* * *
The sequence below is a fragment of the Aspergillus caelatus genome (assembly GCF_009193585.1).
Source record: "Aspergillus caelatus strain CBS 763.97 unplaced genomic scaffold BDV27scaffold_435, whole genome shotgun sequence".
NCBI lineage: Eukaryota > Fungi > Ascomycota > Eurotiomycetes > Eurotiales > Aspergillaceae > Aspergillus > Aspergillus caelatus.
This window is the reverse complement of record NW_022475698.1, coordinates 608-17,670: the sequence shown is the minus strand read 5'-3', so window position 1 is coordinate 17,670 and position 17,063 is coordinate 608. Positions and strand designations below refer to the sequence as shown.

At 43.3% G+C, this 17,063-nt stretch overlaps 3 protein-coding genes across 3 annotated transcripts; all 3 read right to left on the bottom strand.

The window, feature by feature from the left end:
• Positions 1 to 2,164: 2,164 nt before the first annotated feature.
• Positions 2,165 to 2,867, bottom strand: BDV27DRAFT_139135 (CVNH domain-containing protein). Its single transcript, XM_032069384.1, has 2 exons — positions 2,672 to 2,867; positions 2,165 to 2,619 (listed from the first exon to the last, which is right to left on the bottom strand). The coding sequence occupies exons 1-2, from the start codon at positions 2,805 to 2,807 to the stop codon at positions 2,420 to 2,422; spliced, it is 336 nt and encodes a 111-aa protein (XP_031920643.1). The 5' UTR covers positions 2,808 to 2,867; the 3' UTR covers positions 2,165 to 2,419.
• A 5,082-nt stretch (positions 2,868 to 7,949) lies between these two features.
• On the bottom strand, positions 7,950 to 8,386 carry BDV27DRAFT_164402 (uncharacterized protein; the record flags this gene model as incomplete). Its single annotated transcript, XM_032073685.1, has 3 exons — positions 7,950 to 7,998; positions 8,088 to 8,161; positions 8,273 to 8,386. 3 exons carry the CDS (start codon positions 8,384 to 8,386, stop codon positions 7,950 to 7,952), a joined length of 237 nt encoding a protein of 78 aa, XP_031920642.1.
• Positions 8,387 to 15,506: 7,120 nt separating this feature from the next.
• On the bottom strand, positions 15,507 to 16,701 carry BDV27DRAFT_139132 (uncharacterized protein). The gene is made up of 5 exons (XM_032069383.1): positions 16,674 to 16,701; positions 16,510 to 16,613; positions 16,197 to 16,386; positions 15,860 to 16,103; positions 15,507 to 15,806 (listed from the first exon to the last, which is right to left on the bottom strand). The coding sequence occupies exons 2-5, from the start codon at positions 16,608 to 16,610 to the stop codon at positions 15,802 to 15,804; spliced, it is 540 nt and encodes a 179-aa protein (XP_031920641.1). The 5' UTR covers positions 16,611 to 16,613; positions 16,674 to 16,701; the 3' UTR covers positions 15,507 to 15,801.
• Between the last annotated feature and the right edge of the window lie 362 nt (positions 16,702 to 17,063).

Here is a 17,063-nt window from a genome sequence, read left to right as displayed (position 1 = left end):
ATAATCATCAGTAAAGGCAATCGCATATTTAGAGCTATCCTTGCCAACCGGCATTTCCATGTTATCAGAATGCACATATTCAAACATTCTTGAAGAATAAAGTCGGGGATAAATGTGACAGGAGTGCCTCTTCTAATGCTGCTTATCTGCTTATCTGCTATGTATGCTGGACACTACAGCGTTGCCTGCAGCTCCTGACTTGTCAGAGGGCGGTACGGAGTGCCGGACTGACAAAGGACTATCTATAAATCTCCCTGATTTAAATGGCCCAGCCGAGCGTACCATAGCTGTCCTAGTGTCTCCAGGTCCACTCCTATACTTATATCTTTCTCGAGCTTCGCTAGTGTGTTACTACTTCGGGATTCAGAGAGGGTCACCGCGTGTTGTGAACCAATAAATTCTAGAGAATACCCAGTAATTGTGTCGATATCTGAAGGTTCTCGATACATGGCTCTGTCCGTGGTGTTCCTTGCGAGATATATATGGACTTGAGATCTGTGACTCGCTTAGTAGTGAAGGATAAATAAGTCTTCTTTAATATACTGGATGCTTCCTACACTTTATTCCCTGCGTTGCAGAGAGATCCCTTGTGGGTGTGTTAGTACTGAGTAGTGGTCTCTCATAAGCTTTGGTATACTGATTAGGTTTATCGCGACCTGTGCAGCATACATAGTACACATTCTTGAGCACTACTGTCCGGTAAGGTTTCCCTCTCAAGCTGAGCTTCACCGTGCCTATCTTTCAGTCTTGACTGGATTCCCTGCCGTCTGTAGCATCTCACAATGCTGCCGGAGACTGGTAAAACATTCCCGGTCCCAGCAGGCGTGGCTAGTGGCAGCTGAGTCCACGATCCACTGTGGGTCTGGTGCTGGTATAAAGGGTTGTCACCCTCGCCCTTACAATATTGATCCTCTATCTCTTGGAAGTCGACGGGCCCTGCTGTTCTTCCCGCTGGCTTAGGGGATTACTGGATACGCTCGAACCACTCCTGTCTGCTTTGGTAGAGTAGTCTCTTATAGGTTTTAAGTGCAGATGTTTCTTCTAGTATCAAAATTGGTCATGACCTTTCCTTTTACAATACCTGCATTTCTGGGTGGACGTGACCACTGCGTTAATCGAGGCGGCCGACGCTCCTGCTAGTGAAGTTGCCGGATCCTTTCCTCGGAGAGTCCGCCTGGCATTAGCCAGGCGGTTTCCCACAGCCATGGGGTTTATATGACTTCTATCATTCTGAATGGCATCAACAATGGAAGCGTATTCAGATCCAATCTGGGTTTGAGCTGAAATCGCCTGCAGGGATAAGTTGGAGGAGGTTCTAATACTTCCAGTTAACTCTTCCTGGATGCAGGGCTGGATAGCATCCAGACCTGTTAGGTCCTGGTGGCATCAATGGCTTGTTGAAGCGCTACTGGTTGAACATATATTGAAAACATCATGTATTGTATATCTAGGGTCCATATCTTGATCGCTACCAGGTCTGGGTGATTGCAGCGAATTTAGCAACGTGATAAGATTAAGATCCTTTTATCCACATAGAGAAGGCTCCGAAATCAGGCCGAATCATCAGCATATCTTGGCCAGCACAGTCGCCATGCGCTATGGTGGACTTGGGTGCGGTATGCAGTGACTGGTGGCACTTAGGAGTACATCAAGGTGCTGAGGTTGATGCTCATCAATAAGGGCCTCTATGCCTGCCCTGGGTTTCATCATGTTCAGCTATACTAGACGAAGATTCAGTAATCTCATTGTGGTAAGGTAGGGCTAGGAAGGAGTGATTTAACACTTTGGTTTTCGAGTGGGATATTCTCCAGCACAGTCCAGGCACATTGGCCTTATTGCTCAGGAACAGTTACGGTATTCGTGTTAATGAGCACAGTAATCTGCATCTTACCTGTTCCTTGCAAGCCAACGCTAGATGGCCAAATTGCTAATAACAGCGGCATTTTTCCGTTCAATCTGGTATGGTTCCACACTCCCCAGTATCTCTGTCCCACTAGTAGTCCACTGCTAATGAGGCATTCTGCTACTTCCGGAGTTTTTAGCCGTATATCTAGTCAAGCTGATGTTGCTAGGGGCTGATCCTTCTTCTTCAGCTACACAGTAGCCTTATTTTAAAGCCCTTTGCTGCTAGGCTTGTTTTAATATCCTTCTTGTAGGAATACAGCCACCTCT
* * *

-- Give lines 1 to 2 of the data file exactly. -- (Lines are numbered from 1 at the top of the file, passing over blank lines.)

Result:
The sequence below is a fragment of the Aspergillus caelatus genome (assembly GCF_009193585.1).
Source record: "Aspergillus caelatus strain CBS 763.97 unplaced genomic scaffold BDV27scaffold_435, whole genome shotgun sequence".